Suffrage Centenary Celebration - 26th /27th May - People's Palace, Glasgow


The Transatlantic Literary Women team invite you to our: 

Suffrage Centenary Celebration at the People’s Palace Museum, Glasgow
Sat 26th – Sun 27th May 2018
1pm – 4pm
Free – All Welcome to Attend
All are welcome to join us for a weekend of craft workshops, talks and readings, to celebrate 100 years since partial women’s suffrage!
You’ll have the opportunity to create your own suffragette badge, learn about women’s activism through the museum collection, and drop in to talks on the history of women and the vote.
Our main speaker, suffrage specialist and performer Naomi Paxton, will be talking transatlantic suffrage theatre with a Scottish twist. Social History curator Fiona Hayes (Glasgow Life) will discuss the museum’s suffrage collection, and there will be talks on Scottish suffrage movements by Ruth Boreham (Scottish Book Trust), and American suffragette songs by Catherine Bateson (University of Edinburgh), as well as readings from the suffrage collection letters.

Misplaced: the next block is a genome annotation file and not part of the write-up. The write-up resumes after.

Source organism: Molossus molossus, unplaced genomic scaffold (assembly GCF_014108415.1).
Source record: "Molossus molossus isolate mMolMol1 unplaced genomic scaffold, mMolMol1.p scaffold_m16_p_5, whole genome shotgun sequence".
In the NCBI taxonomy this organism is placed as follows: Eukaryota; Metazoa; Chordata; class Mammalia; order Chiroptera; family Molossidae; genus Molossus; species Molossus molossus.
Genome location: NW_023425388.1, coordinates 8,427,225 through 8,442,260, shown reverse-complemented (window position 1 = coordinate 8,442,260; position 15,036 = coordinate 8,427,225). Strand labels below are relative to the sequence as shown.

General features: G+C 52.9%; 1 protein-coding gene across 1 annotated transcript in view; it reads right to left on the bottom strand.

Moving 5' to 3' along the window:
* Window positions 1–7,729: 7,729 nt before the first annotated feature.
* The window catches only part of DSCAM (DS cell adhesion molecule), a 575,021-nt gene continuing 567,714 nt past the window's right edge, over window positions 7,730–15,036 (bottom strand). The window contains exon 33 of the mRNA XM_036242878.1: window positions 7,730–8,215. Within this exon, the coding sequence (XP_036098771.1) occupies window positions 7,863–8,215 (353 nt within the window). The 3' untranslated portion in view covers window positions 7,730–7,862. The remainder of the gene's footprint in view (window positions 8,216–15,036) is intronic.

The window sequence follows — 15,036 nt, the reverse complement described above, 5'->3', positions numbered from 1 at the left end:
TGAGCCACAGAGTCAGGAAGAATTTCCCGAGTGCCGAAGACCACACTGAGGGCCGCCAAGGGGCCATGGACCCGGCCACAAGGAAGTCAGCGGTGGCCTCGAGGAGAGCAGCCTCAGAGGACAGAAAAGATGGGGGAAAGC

The event is being held in collaboration with the People’s Palace Museum, Glasgow and is being funded by the US Embassy London, the British Association for American Studies, and the University of Glasgow College of Arts Collaborative Research Award.
For more details see our website HERE and follow us on Twitter  @atlantlitwomen

Thursday, 10 May 2018

Ayrshire Rugby Cup

The Ayrshire Rugby Cup was competed for among senior Rugby Union Clubs in Ayrshire, South West Scotland, between 1962 and 1996. The trophy is a solid silver three handled cup of circa 10" height which is titled 'Ayrshire Rugger Cup'.